Please don’t be still my heart


“Never worry about your heart till it stops beating.” – E.B. White

Be still my heart … it’s a common expression.  Even if it is not of one’s own generation, it’s used often enough that when you hear it you know what it means. What you don’t often think about is how ridiculous an expression it is.  Because the truth is that a heart doesn’t stand still out of love, or even out of fear … not really.  It stops because it has died, and the person whose heart it is has died along with it.

Like anyone past the age of about six years old, I’ve contemplated my own mortality more than once, but recently I had a health scare that landed me in the ER and then was admitted and spent a night in the hospital.  I didn’t enjoy it.  Not the hours in the ER in the curtain next to a crying child with a broken arm while waiting to go up to my room once they decided to admit me.  Not the monstrous headache I got from the nitroglycerine they administered.  Not the giant, ugly bruise on my stomach from whatever injection they gave me there.  Not the scratchy hospital sheets or the drafty, hideously unattractive gown.  Not the nuclear stress test I received the next morning, which, for the blessedly uninitiated entails being injected with a substance that makes your heart feel like you ran a marathon at cheetah speed.

To my immense relief and good fortune, I do not have any issues with my heart, other than a mild murmur that the on-staff cardiologist said has gone undetected my entire life because (a) it is so mild as to be undetectable with the average stethoscope and (b) because it is not causing me any issues that would have caused me to register a complaint with a physician that would have led to its detection. I do have to have a sonogram of my gallbladder, because apparently the chest tightness I was experiencing is often a sign not of cardiac issues, but of possible gallbladder or GI problems.

Yet, the experience did leave me feeling a bit more aware than usual of my eventual mortality, and I have resolved to be better about taking care of myself.  Not that I’m usually bad, but still, there’s always room for improvement.  Also, it’s a good reminder to be present, to be aware, and to remember to take it all in.  After all, we are all dancing on this earth but for a short while, and even though we all know how much I hate to dance in public, I may have to start one of these days.  You know, just because.


Railroad to Nowhere


I have always loved railroad tracks, as far back as I can remember, really, but looking back I think it actually started in the first grade. As a young grade-schooler the bus ride home, though only a couple of miles, often seemed interminable. I enjoyed school, but I couldn’t wait to get home at the end of the day, see my mom and baby sister, play outside. (This of course was back when kids still played outside, built tree forts, got into all manner of harmless trouble, and didn’t spend every waking moment staring at some screen or other, though we still enjoyed feeding endless quarters into the Miss PacMan machine at the bowling alley.)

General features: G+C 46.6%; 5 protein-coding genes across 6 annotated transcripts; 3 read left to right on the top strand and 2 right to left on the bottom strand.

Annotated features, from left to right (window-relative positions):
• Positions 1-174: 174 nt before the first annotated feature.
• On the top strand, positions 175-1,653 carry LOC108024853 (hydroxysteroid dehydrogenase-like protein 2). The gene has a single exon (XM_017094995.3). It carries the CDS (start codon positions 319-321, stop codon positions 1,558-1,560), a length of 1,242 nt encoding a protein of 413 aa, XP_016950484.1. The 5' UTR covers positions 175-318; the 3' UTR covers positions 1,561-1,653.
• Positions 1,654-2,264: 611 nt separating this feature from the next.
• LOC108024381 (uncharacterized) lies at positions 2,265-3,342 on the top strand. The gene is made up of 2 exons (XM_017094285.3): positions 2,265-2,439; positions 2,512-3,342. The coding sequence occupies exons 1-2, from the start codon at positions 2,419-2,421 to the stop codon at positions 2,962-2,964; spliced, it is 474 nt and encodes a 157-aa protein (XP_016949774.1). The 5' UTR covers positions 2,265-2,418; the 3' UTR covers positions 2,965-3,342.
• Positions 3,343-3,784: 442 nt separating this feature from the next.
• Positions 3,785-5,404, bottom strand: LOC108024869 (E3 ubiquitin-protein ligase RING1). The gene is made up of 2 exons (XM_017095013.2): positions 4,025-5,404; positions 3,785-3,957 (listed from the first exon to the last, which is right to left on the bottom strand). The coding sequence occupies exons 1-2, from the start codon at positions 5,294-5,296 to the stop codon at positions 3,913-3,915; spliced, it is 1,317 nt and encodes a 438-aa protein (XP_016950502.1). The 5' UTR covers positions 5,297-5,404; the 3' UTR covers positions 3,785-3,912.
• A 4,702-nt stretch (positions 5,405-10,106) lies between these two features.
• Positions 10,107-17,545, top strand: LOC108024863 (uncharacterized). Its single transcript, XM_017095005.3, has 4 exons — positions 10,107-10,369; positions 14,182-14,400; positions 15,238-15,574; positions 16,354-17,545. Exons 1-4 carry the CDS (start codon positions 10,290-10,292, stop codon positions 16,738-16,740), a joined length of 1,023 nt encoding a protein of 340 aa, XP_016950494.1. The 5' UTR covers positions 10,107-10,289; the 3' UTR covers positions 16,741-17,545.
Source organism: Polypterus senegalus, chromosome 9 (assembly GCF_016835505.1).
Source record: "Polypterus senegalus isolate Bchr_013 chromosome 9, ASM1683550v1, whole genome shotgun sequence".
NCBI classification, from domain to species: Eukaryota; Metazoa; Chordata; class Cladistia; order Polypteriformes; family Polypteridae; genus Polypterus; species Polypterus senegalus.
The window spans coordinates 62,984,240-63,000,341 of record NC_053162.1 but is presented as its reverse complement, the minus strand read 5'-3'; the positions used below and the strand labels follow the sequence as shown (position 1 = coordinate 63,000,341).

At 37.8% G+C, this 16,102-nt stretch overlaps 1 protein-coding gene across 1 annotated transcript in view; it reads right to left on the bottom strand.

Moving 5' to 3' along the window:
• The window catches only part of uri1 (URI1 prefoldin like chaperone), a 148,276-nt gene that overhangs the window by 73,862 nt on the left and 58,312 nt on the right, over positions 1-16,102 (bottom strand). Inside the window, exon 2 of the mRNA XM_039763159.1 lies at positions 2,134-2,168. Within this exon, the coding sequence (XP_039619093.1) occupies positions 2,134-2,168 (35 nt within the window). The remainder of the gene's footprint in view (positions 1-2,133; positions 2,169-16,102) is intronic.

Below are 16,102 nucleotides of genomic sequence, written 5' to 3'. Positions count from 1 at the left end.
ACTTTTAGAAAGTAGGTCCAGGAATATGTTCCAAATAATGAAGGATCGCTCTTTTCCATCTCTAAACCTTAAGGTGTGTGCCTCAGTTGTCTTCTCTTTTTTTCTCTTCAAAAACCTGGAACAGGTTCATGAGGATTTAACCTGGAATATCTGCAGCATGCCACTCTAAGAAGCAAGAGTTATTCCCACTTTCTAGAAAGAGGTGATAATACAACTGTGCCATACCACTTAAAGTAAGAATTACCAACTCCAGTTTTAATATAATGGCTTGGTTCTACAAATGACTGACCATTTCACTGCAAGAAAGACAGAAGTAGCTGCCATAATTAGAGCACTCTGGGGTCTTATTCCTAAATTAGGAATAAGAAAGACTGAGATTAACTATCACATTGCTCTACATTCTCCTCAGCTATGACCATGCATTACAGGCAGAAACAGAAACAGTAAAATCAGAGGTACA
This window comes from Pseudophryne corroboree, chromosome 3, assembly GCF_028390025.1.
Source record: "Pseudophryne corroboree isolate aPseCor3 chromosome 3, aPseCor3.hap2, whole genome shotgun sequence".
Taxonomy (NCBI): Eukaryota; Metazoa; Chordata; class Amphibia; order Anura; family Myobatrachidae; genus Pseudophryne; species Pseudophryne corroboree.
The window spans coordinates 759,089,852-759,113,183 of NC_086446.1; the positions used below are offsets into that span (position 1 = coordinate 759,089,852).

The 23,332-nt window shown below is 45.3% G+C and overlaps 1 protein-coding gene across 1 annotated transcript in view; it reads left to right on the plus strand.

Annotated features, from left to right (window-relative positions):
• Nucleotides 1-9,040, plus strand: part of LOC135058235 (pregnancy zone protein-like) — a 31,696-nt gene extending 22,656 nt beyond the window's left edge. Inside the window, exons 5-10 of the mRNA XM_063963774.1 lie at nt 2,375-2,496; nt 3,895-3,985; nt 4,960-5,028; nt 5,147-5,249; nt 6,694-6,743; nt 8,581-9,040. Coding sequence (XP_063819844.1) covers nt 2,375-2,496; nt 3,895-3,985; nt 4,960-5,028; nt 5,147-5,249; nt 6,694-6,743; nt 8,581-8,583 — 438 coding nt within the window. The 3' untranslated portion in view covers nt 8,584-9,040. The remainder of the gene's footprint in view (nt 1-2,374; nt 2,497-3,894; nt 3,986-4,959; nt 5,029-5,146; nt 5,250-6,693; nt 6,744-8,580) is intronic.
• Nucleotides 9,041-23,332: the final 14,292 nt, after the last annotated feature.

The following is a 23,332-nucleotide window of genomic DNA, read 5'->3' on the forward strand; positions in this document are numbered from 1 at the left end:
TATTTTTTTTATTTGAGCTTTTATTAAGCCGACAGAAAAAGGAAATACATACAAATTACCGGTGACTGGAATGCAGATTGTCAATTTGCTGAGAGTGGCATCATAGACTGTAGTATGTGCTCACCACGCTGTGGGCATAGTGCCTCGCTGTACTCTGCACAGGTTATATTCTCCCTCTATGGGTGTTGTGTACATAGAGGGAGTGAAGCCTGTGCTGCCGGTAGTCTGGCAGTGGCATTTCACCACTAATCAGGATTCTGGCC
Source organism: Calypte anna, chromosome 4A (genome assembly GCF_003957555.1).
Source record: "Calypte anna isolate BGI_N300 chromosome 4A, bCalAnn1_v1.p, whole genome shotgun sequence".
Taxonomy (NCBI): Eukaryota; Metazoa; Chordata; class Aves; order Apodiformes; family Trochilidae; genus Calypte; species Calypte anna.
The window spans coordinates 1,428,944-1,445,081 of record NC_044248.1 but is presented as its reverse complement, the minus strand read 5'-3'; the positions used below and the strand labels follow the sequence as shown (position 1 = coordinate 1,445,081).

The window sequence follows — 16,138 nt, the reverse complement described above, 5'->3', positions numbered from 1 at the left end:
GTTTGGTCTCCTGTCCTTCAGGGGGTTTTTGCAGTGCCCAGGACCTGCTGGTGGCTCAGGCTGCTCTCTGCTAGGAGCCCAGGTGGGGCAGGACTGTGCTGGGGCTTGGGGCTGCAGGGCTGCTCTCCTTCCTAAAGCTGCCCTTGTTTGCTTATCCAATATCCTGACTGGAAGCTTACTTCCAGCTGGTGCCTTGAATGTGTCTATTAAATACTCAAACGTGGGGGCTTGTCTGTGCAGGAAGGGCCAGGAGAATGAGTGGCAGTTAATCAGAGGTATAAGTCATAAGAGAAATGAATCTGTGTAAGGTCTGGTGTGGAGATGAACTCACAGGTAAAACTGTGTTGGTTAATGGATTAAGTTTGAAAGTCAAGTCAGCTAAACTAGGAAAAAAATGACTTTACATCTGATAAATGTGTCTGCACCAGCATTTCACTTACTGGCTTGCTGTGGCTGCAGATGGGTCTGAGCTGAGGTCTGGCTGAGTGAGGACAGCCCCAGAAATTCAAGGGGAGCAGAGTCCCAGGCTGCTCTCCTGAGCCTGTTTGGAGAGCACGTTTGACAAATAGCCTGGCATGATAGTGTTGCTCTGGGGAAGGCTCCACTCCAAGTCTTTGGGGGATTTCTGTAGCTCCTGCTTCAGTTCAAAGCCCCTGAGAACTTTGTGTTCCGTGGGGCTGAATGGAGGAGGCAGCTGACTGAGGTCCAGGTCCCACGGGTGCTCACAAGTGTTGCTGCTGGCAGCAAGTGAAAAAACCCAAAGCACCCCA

For the entirety of my elementary school years, my bus driver was Mr. Williams, and I will always remember his deep baritone voice singing out “Railroad crossin!” as he stopped the bus at the tracks. Arriving at the railroad tracks meant I was halfway home, that the freedom I’d been anticipating all day would soon be mine.

Now that I live several hours from the town where I grew up and where my parents still live, I cross those same railroad tracks in the final miles of my homeward journey, and often I think of Mr. Willams, not a young man when I knew him, and long since gone to his reward. More often, though, I think, simply, “home.”

Or at least that’s the only reason I can think of that makes any sense when it comes to explaining why my heart seems to gladden when I catch sight of a set of railroad tracks. So when I found a set of rusty, long unused ones on a random drive-about close to home, I had to come back with my camera (and my trusty photographer’s assistant – aka my dog, Tucker) and spend some time there.

There were also these big hunks of metal and old concrete tunnels lying around nearby, and there was something beautiful and poignant about them to me in the dying light of a winter afternoon a few months ago. I’d like to go back again and shoot them again in a different light.









Memory as diary

Oscar Wilde said “Memory is the diary we all carry about with us.”

He was right, I think, but memory can be a tricky thing, which is why I write things down. Because often it’s the things you most want to hold on to that are most prone to slipping away.

When I was a child and I would be on family vacations with my mom, dad, and sister, I absolutely hated the obligatory “Let’s stand in front of this sign or this landmark or this whatever and ask a stranger to take a picture of us smiling brightly into the camera” moment. It wasn’t because I wasn’t having a good time. It was because I usually was, and all this stopping to pose for pictures seemed disruptive to me. Plus, I’ve never like having my picture taken. I didn’t as a child, and I still don’t, but as an adult, at least in the last few years, I’ve discovered a way out of it, which is to be the person taking the pictures. I’m not any great photographer, but I do dearly love taking photographs, and perhaps even more the editing process that follows. There are some photos that I prefer straight out of the camera, but I love to play around with different edits, trying to match the end result to the way I remember the scene in my mind.

I have been to the Napa Valley three times, twice in summer, and once, most recently, in the fall. I loved Napa in the summer – I mean, really – what’s not to love? Gorgeous scenery, scrumptious food, and wine for the tasting just about everywhere you turn. Plus your hair and your skin always look amazing. But Napa in the fall was a sublime experience. Part of it was, I’m sure, the reason I was there in the first place, which was because my aunt had won a trip to this amazing event called Live in the Vineyard and I was her guest. We got private tours of several wineries, plus two nights of great music by some amazing bands, like Jack’s Mannequin, Safety Suit, Daughtry, and many more. I got to stick my hands deep in a vat of fermenting grapes, amid numerous bees who were too drunk to sting.